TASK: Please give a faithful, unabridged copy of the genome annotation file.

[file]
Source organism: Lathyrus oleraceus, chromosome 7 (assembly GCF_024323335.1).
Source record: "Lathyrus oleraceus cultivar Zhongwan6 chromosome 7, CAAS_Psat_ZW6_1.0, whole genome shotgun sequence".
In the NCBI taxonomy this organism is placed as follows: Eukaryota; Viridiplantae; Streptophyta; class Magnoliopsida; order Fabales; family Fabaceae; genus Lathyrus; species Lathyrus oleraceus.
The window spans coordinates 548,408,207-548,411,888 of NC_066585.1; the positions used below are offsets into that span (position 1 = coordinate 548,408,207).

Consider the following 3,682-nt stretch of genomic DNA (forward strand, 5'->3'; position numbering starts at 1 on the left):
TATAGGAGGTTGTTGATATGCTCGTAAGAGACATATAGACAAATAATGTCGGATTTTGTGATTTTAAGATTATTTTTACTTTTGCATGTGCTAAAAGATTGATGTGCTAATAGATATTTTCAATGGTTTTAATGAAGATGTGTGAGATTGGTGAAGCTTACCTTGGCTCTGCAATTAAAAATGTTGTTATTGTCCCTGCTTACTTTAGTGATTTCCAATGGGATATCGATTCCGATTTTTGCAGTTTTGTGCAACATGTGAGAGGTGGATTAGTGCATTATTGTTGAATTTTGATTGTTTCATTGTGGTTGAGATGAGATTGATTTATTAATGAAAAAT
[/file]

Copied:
Source organism: Lathyrus oleraceus, chromosome 7 (assembly GCF_024323335.1).
Source record: "Lathyrus oleraceus cultivar Zhongwan6 chromosome 7, CAAS_Psat_ZW6_1.0, whole genome shotgun sequence".
In the NCBI taxonomy this organism is placed as follows: Eukaryota; Viridiplantae; Streptophyta; class Magnoliopsida; order Fabales; family Fabaceae; genus Lathyrus; species Lathyrus oleraceus.
The window spans coordinates 548,408,207-548,411,888 of NC_066585.1; the positions used below are offsets into that span (position 1 = coordinate 548,408,207).

Consider the following 3,682-nt stretch of genomic DNA (forward strand, 5'->3'; position numbering starts at 1 on the left):
TATAGGAGGTTGTTGATATGCTCGTAAGAGACATATAGACAAATAATGTCGGATTTTGTGATTTTAAGATTATTTTTACTTTTGCATGTGCTAAAAGATTGATGTGCTAATAGATATTTTCAATGGTTTTAATGAAGATGTGTGAGATTGGTGAAGCTTACCTTGGCTCTGCAATTAAAAATGTTGTTATTGTCCCTGCTTACTTTAGTGATTTCCAATGGGATATCGATTCCGATTTTTGCAGTTTTGTGCAACATGTGAGAGGTGGATTAGTGCATTATTGTTGAATTTTGATTGTTTCATTGTGGTTGAGATGAGATTGATTTATTAATGAAAAAT